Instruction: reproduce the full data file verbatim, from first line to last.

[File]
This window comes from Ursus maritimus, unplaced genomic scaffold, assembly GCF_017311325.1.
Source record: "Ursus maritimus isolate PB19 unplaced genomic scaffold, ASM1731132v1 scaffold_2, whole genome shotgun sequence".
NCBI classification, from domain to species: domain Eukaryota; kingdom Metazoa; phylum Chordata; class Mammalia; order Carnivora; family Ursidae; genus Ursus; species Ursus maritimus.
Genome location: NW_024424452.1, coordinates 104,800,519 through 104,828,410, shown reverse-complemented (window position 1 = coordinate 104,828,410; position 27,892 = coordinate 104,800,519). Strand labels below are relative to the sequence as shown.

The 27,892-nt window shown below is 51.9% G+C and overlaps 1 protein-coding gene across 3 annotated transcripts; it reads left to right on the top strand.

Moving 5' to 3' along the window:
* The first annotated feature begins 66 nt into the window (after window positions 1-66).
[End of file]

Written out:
This window comes from Ursus maritimus, unplaced genomic scaffold, assembly GCF_017311325.1.
Source record: "Ursus maritimus isolate PB19 unplaced genomic scaffold, ASM1731132v1 scaffold_2, whole genome shotgun sequence".
NCBI classification, from domain to species: domain Eukaryota; kingdom Metazoa; phylum Chordata; class Mammalia; order Carnivora; family Ursidae; genus Ursus; species Ursus maritimus.
Genome location: NW_024424452.1, coordinates 104,800,519 through 104,828,410, shown reverse-complemented (window position 1 = coordinate 104,828,410; position 27,892 = coordinate 104,800,519). Strand labels below are relative to the sequence as shown.

The 27,892-nt window shown below is 51.9% G+C and overlaps 1 protein-coding gene across 3 annotated transcripts; it reads left to right on the top strand.

Moving 5' to 3' along the window:
* The first annotated feature begins 66 nt into the window (after window positions 1-66).